Above: Vatican Coat of Arms
BLESSED MONTFORD SCOTT AND VENERABLE GEORGE BEASLEY
Roman Catholic Martyrs
Executed on July 2, 1591
SAINT EDMUND GENNINGS, SAINT POLYDORE PLASDEN, SAINT SWITHUN WELLS, SAINT EUSTACE WHITE, BLESSED JOHN MASON, BLESSED SIDNEY HODGSON, AND BLESSED BRIAN LACEY
Roman Catholic Martyrs
Executed on December 10, 1591
SAINT HENRY WALPOLE AND BLESSED ALEXANDER RAWLINS
Roman Catholic Martyrs
Executed on April 7, 1595
Most feasts transferred from October 25
Sometimes I begin with one name and end up with a bevy. Such is the case with this post. These tales are related to each other. They constitute a tapestry of martyrdom, a fabric which simple religious toleration would have prevented. May we honor these faithful servants of Christ Jesus who followed him to the bloody end, one which an officially Christian state deemed necessary and proper in the midst of anti-Roman Catholic hysteria combined with national security concerns in the wake of the Spanish Armada incident of 1588.
Blessed Montford Scott studied at Douai, France. He became a subdeacon in 1575 then returned to England. Arrested then freed in 1576, he returned to Douai in 1577 after having become a priest at Brussels. Scott’s stay at Douai was brief, for he returned to England that year. Arrested in 1584, he spent seven years in prison before a brief stint of freedom in 1591. Yet authorities reapprehended Scott, who went to his gruesome martyrdom (hanging, drawing, and quartering) on July 2, 1591.
Venerable George Beasley died on the same day as did Scott. Also on Englishman, Beasley studied at Rheims, becoming a priest in 1587. He returned to England in 1588. Authorities captured Beasley in 1590. Imprisoned, Beasley suffered tortures which left him, in the words of the Catholic Encyclopedia, “reduced to a skeleton.”
Blessed Montford Scott had a cousin, Blessed Brian Lacey, with whom authorities arrested him. Lacey had aided and abetted Roman Catholic priests in England. As if the fact that this was a capital crime was not bad enough, Lacey’s brother turned him in. Lacey died on December 10, 1591.
That was a day of much bloodshed. St. Edmund Gennings and four others linked with him also died on December 10, 1591. They were St. Polydore Plasden, a priest; St. Swithun Wells, host of an illegal Mass; and Blessed Sidney Hodgson and Blessed John Mason, who tried to protect Gennings and the others from authorities. And St. Eustace White, another priest, died on that dark day.
St. Edmund Gennings (1567-1591), born at Lichfield, Staffordshire, England, converted to Roman Catholicism at age sixteen. He studied at Rheims, becoming a priest in 1590, aged twenty-three years. Then Gennings returned to England.
November 7, 1591. was a fateful day. On that day, at the home of St. Swithun Wells (circa 1536-1591), Gennings said his last Mass, one which ended prematurely due to a raid. Wells was the long-time schoolmaster at Monkton Farleigh, Wiltshire. He had returned to Roman Catholicism in 1583. Also present at that Mass was St. Polydore Plasden (1563-1591), a priest since 1586, who had been undercover in England since 1588. Blessed John Mason and Blessed Sidney Hodgson, members of the congregation, offered physical resistance to the raiding forces. Law enforcement, then as now, labeled resistance to arrest an offense.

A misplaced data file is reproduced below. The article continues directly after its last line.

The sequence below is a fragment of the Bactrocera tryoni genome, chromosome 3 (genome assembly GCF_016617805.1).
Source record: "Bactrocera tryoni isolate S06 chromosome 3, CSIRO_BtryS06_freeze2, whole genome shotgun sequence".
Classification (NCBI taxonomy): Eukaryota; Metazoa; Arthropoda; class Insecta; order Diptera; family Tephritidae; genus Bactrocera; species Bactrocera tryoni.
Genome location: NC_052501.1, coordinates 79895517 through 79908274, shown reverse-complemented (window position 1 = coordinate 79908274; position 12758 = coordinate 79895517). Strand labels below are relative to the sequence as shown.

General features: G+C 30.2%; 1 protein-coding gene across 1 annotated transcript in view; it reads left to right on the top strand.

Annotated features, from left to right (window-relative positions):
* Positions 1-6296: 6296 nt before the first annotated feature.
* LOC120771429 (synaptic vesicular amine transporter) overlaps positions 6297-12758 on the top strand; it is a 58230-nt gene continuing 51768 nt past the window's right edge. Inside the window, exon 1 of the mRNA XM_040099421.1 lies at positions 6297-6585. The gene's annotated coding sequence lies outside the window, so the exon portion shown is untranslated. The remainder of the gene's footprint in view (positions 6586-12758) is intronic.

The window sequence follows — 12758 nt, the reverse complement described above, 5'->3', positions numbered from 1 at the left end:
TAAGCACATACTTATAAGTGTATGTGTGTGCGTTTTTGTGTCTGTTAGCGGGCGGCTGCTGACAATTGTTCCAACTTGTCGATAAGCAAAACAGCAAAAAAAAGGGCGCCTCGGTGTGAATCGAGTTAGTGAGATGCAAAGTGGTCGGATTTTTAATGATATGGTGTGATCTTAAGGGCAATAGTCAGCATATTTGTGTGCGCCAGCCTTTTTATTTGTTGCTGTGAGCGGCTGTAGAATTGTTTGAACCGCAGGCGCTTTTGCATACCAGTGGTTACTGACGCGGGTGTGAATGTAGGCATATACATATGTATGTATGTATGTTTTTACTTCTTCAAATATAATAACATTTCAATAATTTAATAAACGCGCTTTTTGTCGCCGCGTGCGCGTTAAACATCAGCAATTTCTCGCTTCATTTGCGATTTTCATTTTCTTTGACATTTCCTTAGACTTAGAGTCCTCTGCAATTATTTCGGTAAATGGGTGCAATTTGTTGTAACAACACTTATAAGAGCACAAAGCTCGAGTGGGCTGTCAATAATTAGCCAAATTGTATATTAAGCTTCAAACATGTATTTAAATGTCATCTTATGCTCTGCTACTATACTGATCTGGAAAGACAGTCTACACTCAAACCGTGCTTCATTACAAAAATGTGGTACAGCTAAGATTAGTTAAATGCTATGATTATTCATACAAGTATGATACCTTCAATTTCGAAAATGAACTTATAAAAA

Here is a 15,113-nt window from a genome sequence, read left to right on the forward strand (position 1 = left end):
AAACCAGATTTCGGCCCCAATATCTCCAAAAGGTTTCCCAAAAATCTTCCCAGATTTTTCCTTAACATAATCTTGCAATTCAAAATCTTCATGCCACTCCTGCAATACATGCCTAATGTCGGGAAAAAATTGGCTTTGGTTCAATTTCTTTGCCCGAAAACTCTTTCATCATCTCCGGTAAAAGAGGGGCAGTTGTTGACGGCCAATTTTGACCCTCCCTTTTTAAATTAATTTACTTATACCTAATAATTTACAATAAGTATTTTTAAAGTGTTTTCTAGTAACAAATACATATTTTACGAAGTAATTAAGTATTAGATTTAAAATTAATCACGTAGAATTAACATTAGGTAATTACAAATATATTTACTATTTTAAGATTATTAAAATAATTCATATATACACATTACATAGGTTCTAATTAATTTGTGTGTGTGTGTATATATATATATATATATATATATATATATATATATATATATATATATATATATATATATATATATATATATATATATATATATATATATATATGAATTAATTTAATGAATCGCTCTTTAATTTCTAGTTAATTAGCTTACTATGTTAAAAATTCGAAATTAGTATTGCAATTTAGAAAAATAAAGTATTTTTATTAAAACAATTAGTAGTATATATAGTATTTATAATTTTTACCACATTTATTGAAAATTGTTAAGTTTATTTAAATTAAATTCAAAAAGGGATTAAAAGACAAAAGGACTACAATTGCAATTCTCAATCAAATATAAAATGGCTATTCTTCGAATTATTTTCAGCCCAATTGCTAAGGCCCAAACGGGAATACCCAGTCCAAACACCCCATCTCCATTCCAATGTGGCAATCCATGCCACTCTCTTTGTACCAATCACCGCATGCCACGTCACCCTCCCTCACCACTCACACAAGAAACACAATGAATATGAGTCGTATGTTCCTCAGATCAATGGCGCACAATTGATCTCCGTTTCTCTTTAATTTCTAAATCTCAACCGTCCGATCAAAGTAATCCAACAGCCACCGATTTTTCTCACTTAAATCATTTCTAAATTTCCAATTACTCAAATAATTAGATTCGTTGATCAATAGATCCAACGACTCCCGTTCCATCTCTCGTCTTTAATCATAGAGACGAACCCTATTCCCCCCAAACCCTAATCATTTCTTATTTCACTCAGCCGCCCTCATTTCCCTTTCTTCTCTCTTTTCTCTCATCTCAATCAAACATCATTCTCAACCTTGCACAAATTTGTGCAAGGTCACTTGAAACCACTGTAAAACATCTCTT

Alice Wells, the widow of St. Swithun Wells, died in prison in 1602.
St. Eustace White (1559-1591), also executed on December 10, had been born at Louth, Lincolnshire, England. A convert to Roman Catholicism, he studied for the priesthood. Ordained in 1588, he returned to England that year. Three years later, authorities arrested and executed him.
St. Edmund Gennings began his English mission with Blessed Alexander Rawlins. Imprisoned twice in 1585 for his Roman Catholicism, Rawlins studied at Rheims in 1589-1590, becoming a priest in 1590. His English mission lasted from 1591 to 1595, when authorities arrested him. Rawlins died on April 7, 1595, with St. Henry Walpole.
St. Henry Walpole (1558-1591), born in Docking, Norfolk, England, studied law. Witnessing the execution of St. Edmund Campion in 1581 prompted Walpole to convert to Roman Catholicism and study for the priesthood (in Europe) instead. He became a Jesuit in 1584 and a priest four years later. Walpole went on a mission to Lorraine then to the Netherlands, where he served as a chaplain to Spanish soldiers there. There, in 1589, Calvinists arrested him and imprisoned him for a year. Walpole, released in 1590, taught at Seville and Vallodolid (in Spain) then went on a mission to Flanders. The saint began his English mission in 1593, but authorities arrested him almost immediately. Walpole spent most of the rest of his life in the Tower of London, suffering tortures.
The blood of the martyrs waters the church.
KENNETH RANDOLPH TAYLOR
JANUARY 25, 2012 COMMON ERA
THE FEAST OF THE CONVERSION OF SAINT PAUL THE APOSTLE
Almighty and everlasting God,
who kindled the flame of your love in the heart of your holy martyrs
Venerable George Beasley,
Saint Edmund Gennings,
Blessed Sidney Hodgson,
Blessed Brian Lacey,
Blessed John Mason,
Saint Polydore Plasden,
Blessed Alexander Rawlins,
Blessed Montford Scott,
Saint Henry Walpole,
Saint Swithun Wells,
Alice Wells, and
Saint Eustace White:
Grant to us, your humble servants,
a like faith and power of love,
that we who rejoice in their triumph may profit by their example;
through Jesus Christ our Lod,
who lives and reigns with you and the Holy Spirit,
one God, for ever and ever. Amen.
Psalm 124 or 31:1-5
1 Peter 4:12-19
–Adapted from Holy Women, Holy Men: Celebrating the Saints (2010), page 715